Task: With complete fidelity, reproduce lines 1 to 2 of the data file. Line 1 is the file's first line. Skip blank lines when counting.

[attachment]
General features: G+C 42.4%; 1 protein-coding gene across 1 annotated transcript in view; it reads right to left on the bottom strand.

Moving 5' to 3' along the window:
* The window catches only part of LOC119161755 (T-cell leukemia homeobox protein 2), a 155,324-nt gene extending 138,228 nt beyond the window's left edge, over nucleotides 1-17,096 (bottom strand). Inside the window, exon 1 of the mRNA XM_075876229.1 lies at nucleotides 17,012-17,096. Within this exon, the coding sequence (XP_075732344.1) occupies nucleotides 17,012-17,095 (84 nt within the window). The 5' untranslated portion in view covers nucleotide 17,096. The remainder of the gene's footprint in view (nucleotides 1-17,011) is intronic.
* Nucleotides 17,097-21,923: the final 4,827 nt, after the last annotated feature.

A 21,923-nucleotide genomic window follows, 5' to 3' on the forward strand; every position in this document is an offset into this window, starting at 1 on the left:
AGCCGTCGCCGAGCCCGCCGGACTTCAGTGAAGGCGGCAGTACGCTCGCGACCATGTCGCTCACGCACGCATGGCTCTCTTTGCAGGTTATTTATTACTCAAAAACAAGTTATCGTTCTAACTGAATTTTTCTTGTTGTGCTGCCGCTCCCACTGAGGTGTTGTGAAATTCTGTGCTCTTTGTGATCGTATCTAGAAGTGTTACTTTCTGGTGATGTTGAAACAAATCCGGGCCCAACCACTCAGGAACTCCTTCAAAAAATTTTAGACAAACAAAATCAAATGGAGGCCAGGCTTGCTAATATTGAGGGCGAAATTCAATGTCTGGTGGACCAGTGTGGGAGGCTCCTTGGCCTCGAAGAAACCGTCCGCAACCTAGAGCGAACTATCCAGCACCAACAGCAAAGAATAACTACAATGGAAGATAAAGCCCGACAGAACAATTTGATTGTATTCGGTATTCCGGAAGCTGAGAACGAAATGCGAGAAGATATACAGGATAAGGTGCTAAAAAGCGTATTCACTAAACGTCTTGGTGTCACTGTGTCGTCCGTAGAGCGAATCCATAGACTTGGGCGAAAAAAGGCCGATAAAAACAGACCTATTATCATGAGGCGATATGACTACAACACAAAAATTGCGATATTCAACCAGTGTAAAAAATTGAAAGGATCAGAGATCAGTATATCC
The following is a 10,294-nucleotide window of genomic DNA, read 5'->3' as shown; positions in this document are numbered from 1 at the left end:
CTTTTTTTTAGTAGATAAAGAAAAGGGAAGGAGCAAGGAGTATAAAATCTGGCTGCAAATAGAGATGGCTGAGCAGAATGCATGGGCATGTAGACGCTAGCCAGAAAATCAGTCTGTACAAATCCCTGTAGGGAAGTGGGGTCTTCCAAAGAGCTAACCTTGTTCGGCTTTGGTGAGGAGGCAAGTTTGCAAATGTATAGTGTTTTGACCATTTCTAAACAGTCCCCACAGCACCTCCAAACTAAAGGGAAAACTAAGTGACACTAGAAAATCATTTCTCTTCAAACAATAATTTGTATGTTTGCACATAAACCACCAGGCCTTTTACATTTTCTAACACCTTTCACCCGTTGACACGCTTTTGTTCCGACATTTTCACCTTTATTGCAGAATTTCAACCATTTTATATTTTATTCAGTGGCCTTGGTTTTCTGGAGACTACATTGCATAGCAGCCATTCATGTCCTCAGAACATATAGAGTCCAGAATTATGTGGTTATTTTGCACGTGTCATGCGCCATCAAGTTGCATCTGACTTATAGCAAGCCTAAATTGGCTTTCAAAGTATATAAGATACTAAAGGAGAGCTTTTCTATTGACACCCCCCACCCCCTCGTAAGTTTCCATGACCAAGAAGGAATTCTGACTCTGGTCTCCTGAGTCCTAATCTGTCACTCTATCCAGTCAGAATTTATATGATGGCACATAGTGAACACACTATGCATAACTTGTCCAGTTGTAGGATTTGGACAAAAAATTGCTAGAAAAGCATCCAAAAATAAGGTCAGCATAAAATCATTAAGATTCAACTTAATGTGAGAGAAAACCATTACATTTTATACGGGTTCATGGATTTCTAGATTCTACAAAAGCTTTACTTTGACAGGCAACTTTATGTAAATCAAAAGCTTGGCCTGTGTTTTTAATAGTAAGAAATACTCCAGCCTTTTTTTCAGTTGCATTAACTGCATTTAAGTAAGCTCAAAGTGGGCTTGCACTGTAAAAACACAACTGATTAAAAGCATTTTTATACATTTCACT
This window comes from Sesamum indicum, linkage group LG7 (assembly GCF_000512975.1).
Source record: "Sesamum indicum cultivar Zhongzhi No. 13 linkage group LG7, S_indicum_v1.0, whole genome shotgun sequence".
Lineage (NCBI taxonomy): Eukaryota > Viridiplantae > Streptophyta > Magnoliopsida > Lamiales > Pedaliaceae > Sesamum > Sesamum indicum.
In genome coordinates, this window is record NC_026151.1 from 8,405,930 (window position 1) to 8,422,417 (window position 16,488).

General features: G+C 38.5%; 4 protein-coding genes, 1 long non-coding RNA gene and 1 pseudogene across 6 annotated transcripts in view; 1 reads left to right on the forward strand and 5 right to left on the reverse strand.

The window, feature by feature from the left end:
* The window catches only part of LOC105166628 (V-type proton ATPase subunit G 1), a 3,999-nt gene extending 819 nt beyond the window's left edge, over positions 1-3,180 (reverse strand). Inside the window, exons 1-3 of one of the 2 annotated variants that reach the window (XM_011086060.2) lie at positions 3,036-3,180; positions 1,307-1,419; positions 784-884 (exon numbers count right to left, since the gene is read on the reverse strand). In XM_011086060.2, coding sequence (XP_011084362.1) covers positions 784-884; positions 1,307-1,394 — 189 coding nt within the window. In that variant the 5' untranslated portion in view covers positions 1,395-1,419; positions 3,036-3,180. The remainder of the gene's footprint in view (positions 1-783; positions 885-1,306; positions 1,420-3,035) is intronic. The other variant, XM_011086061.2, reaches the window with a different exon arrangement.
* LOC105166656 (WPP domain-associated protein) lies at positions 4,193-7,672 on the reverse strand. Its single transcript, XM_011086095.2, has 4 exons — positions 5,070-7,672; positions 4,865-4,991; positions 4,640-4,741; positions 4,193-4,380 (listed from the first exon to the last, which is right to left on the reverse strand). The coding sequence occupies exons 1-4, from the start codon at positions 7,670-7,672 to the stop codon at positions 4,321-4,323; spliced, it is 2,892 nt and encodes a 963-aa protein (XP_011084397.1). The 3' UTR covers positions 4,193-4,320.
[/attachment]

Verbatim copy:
General features: G+C 42.4%; 1 protein-coding gene across 1 annotated transcript in view; it reads right to left on the bottom strand.

Moving 5' to 3' along the window: